In my third year of university, I actually started having conversations with my friends that weren't centred around either school, beer, or women and found out that quite a few of my friends played. We eventually decided that jamming 'til the wee hours in the living room was way more fun than hanging out in dance bars in the vain hope of getting picked up. During the last two years of University I learned a tonne of songs - or at least the gist of them - and sang a lot. It was all pretty sloppy, but we had a ball.

Guitar took a back seat for several years of apartment living, but after getting married and then buying a house a few years later, I got back into it a bit and joined the Worship Band at our church. When kids arrived, we decided that I would stay home as my wife had a great job with normal, predictable hours and good benefits and I was self-employed as a freelance audio-visual technician. I didn't have time to play with others, so I started working on fingerstyle while the kids were napping. My guitar teacher had taught me a bit of fingerstyle, but at the time, I was more interested in playing power chords - but the fundamentals of playing fingerstyle (and about 3 tunes) stayed with me.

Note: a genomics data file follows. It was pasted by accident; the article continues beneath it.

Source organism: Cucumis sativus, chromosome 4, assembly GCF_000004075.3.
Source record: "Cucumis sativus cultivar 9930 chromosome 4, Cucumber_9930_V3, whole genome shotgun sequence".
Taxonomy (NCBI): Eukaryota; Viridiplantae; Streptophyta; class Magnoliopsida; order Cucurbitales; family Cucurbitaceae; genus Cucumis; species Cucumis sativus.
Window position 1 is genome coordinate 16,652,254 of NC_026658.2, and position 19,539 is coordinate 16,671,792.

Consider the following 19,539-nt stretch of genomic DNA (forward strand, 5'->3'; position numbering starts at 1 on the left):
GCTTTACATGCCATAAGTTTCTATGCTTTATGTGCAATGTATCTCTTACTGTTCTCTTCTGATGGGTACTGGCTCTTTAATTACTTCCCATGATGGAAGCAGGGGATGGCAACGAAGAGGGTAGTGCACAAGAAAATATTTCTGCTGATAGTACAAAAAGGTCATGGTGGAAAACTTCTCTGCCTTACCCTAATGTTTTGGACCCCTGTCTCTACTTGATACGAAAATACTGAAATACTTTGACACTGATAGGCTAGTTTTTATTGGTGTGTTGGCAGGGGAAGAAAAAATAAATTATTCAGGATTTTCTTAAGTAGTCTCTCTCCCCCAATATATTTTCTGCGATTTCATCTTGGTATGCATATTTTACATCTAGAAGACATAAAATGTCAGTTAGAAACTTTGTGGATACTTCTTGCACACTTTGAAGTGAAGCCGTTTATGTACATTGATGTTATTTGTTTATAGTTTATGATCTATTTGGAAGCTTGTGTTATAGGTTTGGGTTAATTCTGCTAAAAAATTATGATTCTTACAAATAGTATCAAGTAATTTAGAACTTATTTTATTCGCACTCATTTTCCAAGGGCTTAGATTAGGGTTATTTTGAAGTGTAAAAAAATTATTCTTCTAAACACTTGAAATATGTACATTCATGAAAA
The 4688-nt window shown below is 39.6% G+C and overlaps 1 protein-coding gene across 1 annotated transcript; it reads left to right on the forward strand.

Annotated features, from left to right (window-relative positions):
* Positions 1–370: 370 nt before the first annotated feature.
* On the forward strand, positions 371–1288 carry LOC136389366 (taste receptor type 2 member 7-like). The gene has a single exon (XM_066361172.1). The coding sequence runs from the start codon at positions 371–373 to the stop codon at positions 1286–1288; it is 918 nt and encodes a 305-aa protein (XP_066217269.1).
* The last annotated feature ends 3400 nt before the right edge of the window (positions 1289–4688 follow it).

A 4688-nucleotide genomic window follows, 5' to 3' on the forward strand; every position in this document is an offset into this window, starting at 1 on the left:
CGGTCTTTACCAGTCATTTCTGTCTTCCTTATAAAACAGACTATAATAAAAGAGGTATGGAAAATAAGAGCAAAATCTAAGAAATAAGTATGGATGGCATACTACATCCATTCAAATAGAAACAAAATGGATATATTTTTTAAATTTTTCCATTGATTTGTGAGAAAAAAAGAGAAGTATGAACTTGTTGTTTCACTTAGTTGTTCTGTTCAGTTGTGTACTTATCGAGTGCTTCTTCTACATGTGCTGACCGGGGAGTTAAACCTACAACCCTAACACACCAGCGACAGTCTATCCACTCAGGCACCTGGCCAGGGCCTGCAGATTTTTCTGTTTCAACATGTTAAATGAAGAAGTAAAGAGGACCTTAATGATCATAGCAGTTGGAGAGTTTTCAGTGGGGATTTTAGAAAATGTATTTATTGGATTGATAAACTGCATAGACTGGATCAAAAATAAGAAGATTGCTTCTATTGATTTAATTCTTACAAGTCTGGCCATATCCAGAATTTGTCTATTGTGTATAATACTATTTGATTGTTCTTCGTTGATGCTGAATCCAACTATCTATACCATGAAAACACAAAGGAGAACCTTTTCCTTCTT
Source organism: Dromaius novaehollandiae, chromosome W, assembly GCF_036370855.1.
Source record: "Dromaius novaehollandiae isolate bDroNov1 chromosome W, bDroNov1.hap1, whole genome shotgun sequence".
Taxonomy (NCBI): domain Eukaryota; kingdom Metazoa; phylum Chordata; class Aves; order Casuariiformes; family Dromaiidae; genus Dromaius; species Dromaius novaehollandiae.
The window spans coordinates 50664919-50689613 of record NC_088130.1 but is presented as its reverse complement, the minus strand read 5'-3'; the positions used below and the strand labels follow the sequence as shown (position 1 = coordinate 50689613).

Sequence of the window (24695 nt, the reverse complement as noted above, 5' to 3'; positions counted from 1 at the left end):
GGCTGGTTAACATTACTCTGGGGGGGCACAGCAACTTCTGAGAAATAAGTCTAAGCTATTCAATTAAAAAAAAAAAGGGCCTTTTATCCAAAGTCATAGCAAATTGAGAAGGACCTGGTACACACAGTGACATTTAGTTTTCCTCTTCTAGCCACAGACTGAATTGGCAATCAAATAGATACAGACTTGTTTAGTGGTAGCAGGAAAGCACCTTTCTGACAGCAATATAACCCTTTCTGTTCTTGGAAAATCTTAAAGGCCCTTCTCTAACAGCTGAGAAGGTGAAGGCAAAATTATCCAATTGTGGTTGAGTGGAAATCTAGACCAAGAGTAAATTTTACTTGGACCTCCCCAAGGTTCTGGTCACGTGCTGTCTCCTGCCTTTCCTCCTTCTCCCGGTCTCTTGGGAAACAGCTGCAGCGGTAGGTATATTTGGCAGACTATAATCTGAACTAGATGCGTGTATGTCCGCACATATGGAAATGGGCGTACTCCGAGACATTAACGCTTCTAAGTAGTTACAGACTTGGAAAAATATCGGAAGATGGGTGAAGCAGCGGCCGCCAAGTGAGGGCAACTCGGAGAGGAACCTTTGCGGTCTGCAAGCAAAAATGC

Shortly after my daughter was born, three people I knew approached me, all in the same week, wondering if I would consider teaching guitar. I took the hint and started teaching one evening a week. Once my youngest was in school, I transitioned to teaching during the day and I now teach three days a week and I am seriously considering teaching a fourth day next fall.

Last fall, I took over hosting a local open mic, so now I get paid to sing too! Also, this past winter I took on a gig playing instrumental fingerstyle tunes for Live Music Yoga and it has resulted in three more bookings so far.

Right now, music is my only source of income. I'd be pretty hungry if my wife didn't have a good job, but the the hourly rate is pretty good and I have a lot of time for household chores, etc. so it makes for a pretty good part-time job.

Life is good!